Using smartphones to avoid spatial disorientation of elderly

04/27/2015
Photo: Example of geographic areas of security

The location-awareness service using Smartphones detects episodes of spatial disorientation. Here you see geographic areas of security; © UPM

Researchers from Universidad Politécnica de Madrid (UPM) have used new technologies of the network operators to locate and send alerts when an old person with mild cognitive impairment (MCI) suffers from episodes of spatial disorientation.

Biomedical Engineering and Telemedicine group UPM has developed a location-awareness service using Smartphones in order to early detect episodes of spatial disorientation that are frequently suffered by old people with mild cognitive impairment. The detection disorientation and loss considers information of old people such as proximity to their home or place of interest, if that person is with a relative or in the public transport and certain time intervals. When the mentioned disorientation episode occurs, the service puts the old person in touch with his nearest contact (family, a health worker or a friend) to verify if he requires help.

Due to population aging, a big challenge of our society is to maintain the quality of life and autonomy of old people although they can deteriorate certain cognitive aspects (executive functions, verbal attention, visual memory and spatial navigation). This deterioration is known as Mild Cognitive Impairment-MCI and up to the 60% of the cases can cause episodes of spatial disorientation that appear even in zones where the old person usually carries out his daily tasks such as doing the shopping, going to the health centre or visiting someone. The person goes missing and starts to wander causing not only stress or anxiety, but also dangerous situations (falls, accidents, etc.). Disorientation of elderly also means a source of concern for their caregivers (family, friends).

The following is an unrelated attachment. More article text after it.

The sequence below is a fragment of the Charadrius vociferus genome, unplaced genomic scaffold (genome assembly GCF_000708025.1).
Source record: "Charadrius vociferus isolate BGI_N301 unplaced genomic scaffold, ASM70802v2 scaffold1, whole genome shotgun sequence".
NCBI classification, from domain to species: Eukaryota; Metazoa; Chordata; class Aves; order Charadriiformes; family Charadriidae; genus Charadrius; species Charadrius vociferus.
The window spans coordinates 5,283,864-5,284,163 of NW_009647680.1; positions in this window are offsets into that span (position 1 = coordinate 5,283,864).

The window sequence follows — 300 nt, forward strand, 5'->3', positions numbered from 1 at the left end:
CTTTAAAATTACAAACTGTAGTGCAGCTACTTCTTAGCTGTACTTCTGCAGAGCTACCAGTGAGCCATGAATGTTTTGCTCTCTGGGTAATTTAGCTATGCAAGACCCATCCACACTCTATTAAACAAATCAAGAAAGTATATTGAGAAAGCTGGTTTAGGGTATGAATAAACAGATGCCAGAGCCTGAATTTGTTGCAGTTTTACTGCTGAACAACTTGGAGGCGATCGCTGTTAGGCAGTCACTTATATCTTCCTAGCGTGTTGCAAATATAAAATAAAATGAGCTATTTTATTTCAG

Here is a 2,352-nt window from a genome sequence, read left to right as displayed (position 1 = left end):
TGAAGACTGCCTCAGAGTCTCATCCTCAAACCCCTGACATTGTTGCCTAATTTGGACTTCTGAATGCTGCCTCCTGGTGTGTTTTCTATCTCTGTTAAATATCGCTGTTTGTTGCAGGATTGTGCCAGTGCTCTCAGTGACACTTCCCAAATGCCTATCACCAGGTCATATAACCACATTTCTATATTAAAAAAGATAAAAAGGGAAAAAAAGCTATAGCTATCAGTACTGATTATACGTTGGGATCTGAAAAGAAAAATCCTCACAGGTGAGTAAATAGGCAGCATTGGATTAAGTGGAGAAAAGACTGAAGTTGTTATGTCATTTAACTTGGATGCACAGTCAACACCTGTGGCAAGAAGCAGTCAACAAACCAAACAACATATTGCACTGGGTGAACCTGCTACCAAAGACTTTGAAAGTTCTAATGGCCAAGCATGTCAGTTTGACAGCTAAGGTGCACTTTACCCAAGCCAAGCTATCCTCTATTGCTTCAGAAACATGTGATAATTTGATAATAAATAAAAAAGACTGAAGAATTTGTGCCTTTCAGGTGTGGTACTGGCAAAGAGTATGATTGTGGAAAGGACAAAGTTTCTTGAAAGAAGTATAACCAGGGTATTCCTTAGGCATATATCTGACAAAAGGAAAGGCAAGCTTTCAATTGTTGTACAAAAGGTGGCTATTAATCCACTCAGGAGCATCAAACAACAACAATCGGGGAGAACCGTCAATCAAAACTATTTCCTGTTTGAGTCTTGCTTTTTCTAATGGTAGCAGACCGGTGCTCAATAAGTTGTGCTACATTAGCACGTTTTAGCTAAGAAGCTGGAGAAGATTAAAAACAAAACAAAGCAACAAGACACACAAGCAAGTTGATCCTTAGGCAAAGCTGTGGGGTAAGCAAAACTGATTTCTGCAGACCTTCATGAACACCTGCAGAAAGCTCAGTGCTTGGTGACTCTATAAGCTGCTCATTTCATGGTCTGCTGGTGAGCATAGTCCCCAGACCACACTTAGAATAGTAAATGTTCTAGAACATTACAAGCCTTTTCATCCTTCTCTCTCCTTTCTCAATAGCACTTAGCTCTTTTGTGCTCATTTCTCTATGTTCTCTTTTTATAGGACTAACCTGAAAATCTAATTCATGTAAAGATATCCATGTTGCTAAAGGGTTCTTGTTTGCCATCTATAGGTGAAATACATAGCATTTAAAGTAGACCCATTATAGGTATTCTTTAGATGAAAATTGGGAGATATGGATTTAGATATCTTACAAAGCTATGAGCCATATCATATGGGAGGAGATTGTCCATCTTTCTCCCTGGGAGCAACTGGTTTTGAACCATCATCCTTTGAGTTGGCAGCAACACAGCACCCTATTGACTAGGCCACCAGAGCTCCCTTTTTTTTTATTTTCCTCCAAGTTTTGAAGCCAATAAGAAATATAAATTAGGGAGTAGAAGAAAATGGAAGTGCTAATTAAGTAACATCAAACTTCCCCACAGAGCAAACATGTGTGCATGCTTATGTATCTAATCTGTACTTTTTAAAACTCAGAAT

This study, conducted by GBT group at UPM, establishes safety areas for each user around a series of geographical locations called hotspot. These locations can be referred to their home or usual places of the person with MCI. These zones show where this person conducts his daily life distinguishing the potentially unfamiliar areas where a situation of spatial disorientation could occur. By using the location information service we can set the safety area where the person is found, and also his context. Then, the person is put in contact with his relatives via smartphone.

The location service uses a new technology of intelligent communication networks called IP Multimedia Subsystem (IMS), mainly designed by mobile operators. IMS networks provide basic services that can be reused by any installed application on a smartphone. Specially, the basic presence service allows us to send dynamic information of a certain user "x" for example, location to other users or systems subscribed to the service. Besides, the presence service can store static information through the profile of each registered user.

This study is another example of how information and communications technology (ICT) are becoming essential tools for supporting elderly people. Smartphones and their integrated sensors are a source of user data and its context.

In a particular way, the location information is an essential part of the user context to provide applications based on geographical location. The developed location service will allow people with MCI to live with more independence, preserving their autonomy and self-esteem. The service will also allow caregivers to manage situations of spatial disorientation and reducing stress and anxiety.

REHACARE.com; Source: Universidad Politécnica de Madrid

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